The Link Between the Champions League and Cyber-Attacks

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We all love to cheer for our favorite football team, especially as the Champions League kicks off its 66th season. Unfortunately, this dedication can leave you vulnerable to cyber-attacks as football fans in your organization choose passwords that relate directly to their favorite club. Recent data from Specops Software shows the most common Champion Leagues clubs found in breached passwords.

Breached Passwords: A Major Cyber Security Risk

Stolen credentials are responsible for 80% of hacking-related breaches according to Verizon’s Data Breach Investigations Report.

Large datasets are easily accessible on the dark web, which hackers use for brute-force attacks such as credential stuffing (pairing breached usernames and passwords against a login process) and password spraying (using large lists of breached passwords or dictionaries to gain access by matching the password with a user account).

Not knowing whether these passwords already exist and neglecting measures to block them from being created in your organization effectively leaves the doors open and positions yourselves at a high risk of becoming another statistic of data breaches at the hands of cybercriminals.

Champions League Clubs in Breached Password Lists: The Results

800 million compromised passwords from known sources and recent attacks were used in this analysis, a subset of Specops’ full database of over 2.5 billion passwords.

The results show Italian club Milan come out on top, appearing over 100,000 times, followed by Chelsea, Liverpool, Porto and French club Lille concluding the top 5.

Ranking of the most popular European clubs in the compromised password analysis:

  1. Milan
  2. Chelsea
  3. Liverpool
  4. Porto
  5. Lille
  6. Barcelona
  7. Juventus
  8. Real Madrid
  9. Benfica
  10. Sevilla
  11. Sporting
  12. Brugge
  13. Villareal
  14. Manchester United
  15. Inter Milan
  16. Atalanta
  17. Wolfsburg
  18. Bayern Munich
  19. Manchester City
  20. Young Boys Bern

In addition to the official club names, many of these clubs also have nicknames that resonate with their fans and widens the attack surface for system administrators to protect.

In this analysis, we find City at the top of the ranking with 225,000 mentions. Not far behind with 205,000 comes Paris Saint Germain, echoing the rivalry between the two clubs owned by the United Arab Emirates and Qatar. Next, Liverpool and Chelsea followed by Bayern Munich, concluding the top 5.

Football clubs by their nickname:

  1. City (Manchester City)
  2. PSG (Paris Saint Germain)
  3. Reds (Liverpool)
  4. Blues (Chelsea)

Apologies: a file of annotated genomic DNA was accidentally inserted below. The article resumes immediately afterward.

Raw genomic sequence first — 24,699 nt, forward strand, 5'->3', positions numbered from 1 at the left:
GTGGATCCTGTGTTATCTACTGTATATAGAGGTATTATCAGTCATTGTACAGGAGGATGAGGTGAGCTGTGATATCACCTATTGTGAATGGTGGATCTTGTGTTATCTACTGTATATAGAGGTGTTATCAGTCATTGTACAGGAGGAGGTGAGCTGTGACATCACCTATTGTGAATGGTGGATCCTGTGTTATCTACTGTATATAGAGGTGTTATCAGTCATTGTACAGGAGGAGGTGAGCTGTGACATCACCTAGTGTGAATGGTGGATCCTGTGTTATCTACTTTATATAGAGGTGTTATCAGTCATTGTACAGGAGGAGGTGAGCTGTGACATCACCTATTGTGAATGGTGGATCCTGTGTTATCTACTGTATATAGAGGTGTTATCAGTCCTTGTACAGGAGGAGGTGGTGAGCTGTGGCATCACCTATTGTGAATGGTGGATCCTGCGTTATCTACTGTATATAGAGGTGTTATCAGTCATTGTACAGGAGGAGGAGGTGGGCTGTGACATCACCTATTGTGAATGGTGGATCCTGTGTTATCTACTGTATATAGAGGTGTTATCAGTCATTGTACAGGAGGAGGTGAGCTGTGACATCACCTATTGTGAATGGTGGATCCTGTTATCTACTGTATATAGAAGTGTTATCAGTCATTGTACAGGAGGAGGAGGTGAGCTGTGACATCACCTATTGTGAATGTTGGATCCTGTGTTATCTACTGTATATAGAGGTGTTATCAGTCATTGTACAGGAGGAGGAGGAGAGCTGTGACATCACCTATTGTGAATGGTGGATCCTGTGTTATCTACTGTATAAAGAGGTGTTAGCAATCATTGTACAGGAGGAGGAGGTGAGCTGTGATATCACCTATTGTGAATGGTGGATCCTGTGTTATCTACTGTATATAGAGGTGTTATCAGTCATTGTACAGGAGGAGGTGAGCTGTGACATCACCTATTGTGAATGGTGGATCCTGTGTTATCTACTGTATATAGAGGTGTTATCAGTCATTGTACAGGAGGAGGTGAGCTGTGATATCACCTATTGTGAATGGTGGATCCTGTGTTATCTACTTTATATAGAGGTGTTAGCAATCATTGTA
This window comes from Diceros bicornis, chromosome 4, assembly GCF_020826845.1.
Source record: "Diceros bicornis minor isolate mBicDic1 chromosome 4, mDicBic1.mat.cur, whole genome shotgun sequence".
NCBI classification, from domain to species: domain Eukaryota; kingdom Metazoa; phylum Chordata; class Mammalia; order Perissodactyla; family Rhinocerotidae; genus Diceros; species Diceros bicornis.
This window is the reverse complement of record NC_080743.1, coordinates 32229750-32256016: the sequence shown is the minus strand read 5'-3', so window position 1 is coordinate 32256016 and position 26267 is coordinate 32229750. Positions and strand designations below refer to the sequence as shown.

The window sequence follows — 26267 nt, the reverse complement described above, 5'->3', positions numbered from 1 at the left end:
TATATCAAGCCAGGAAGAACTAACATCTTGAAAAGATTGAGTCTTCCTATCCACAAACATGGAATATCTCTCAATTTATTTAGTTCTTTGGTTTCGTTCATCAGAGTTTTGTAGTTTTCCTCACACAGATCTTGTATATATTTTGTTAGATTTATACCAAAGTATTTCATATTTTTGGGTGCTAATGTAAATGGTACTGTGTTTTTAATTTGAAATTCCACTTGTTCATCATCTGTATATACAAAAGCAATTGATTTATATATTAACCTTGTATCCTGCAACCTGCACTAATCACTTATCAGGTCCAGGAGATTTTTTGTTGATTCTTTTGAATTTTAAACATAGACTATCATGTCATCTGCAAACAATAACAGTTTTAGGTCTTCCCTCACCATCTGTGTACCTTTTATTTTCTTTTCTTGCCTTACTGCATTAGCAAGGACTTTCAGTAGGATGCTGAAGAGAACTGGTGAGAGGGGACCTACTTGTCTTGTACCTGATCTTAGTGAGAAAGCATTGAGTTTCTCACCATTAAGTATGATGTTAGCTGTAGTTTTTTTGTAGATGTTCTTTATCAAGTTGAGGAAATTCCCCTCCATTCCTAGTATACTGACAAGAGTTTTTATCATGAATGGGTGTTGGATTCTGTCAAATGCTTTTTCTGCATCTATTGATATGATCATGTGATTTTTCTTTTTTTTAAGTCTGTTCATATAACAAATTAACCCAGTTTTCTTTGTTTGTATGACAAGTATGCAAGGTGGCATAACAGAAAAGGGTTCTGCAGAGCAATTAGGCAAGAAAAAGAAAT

5. Bayern (Bayern Munich)
  6. La Dea (Atalanta)
  7. Indios (Atlético Madrid)
  8. Blancos (Real Madrid)
  9. Rossoneri (AC Milan)
  10. Blaugrana (Barcelona)
  11. Dragoes (Porto)
  12. Bianconeri (Juventus)
  13. Dogues (Lille)
  14. Nerazzurri (Intermilan)
  15. Wölfe (Wölfsburg)
  16. Blauwzwart (Brugge)
  17. Red Devils (Manchester)
  18. Kara Kartallar (Beşiktaş)
  19. Godenzonen (Ajax Amsterdam)
  20. Submarino Armarillo (Villareal)


Users have been setting both personal and memorable terms such as football club names for their passwords since their inception, and there is no surprise that it continues to this day.

Passwords won’t be going away anytime soon. As cyber-attacks become more prevalent and sophisticated, ensuring confidence in your first line of defense to thwart them should be prioritized within any organization’s cyber-defense strategy.

We only need to look recently at the crippling impact of the attack on the US Colonial Pipeline due to compromised VPN passwords and the 500,00 Fortinet leaked VPN passwords now leaked to the dark web to see how serious this threat is.

What to do next

Enforce a strong password policy.

The Active Directory password is the weakest link in a Windows network, and enforcing a strong password policy in your organization should be a multi-faceted approach.

Look at password length and complexity, block common character types at the start and end and block consecutively repeated characters automatically. To make password creation easier, encourage users to create passphrases. To address the issue of favorite football clubs appearing in passwords, you should block compromised passwords through a service that is continuously updated with breached passwords from live attacks. You should also create customer password dictionaries to block common words relevant to your organization, such as name, location, services, acronyms and other local sports teams.

Two-Factor Authentication (2FA) & Multi-Factor Authentication (MFA)

It’s a good idea to employ two-factor authentication (2FA) as an additional layer of security, which provides that extra assurance the user is who they claim to be.

2FA, however, can still be exploited in sophisticated attacks and could become a hindrance, for example, if the authentication is through a mobile device that isn’t at hand.

MFA overcomes this limitation. It can be used to ensure that authentication is successful, and it can mitigate the risk of impersonation further to strengthen the defense against attack.

Find Breached Passwords in Use in Your Organization Today

The HaveIBeenPwned (HIBP) service provides a valuable source of breached passwords, housing to date over 613 million compromised passwords. Last updated in November 2020, the HIBP database can be freely downloaded to search for breached password use in your organization.

Alternatively, use this popular free Password Auditor tool and automate the process, using an updated list of over 750 million compromised passwords. Then, eliminate the need for manual effort and scripting and analyze your results in an interactive dashboard — you’ll be surprised what you may find.

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